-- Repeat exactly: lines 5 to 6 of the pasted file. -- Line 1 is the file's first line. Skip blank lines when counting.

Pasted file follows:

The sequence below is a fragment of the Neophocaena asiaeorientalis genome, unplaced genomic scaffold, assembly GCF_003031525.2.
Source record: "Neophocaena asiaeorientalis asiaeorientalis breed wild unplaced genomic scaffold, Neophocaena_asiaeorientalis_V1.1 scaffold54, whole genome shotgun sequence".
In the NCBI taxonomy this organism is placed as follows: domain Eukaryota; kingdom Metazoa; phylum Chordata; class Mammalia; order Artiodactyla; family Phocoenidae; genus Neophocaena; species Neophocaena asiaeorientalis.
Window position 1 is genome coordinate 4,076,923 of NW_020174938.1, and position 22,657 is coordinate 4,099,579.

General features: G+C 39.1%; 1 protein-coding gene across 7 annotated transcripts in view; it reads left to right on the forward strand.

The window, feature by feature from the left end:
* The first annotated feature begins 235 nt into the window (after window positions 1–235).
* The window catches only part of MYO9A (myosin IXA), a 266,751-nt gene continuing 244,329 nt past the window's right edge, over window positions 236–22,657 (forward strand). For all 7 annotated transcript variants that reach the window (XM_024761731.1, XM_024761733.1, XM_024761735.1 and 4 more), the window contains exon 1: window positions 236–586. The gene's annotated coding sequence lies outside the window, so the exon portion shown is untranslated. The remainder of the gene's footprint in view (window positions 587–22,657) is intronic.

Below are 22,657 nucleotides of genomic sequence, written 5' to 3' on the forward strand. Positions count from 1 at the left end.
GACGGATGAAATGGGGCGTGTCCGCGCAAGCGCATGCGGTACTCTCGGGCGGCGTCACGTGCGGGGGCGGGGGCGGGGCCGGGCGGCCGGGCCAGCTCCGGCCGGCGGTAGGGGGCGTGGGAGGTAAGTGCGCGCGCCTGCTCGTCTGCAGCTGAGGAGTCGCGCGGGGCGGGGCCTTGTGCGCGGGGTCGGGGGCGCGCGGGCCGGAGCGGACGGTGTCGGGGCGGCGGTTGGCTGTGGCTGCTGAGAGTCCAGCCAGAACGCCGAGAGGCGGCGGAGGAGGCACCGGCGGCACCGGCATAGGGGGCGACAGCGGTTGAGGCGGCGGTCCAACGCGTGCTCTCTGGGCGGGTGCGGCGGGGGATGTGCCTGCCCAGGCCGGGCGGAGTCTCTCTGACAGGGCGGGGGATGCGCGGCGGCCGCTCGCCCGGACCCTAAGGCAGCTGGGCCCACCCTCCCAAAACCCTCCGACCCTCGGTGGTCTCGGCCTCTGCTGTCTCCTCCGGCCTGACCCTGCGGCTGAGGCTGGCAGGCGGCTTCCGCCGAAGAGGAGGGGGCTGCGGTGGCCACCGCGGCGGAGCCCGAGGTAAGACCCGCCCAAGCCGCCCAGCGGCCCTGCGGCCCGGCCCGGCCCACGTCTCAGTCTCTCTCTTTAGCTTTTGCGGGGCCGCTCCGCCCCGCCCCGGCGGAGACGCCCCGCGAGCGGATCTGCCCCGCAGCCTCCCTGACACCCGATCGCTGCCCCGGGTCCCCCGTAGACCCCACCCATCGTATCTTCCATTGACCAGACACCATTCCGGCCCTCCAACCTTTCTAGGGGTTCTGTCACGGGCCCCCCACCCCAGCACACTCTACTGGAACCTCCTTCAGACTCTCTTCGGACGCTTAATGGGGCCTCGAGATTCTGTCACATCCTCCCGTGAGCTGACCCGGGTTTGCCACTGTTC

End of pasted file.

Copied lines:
General features: G+C 39.1%; 1 protein-coding gene across 7 annotated transcripts in view; it reads left to right on the forward strand.

The window, feature by feature from the left end: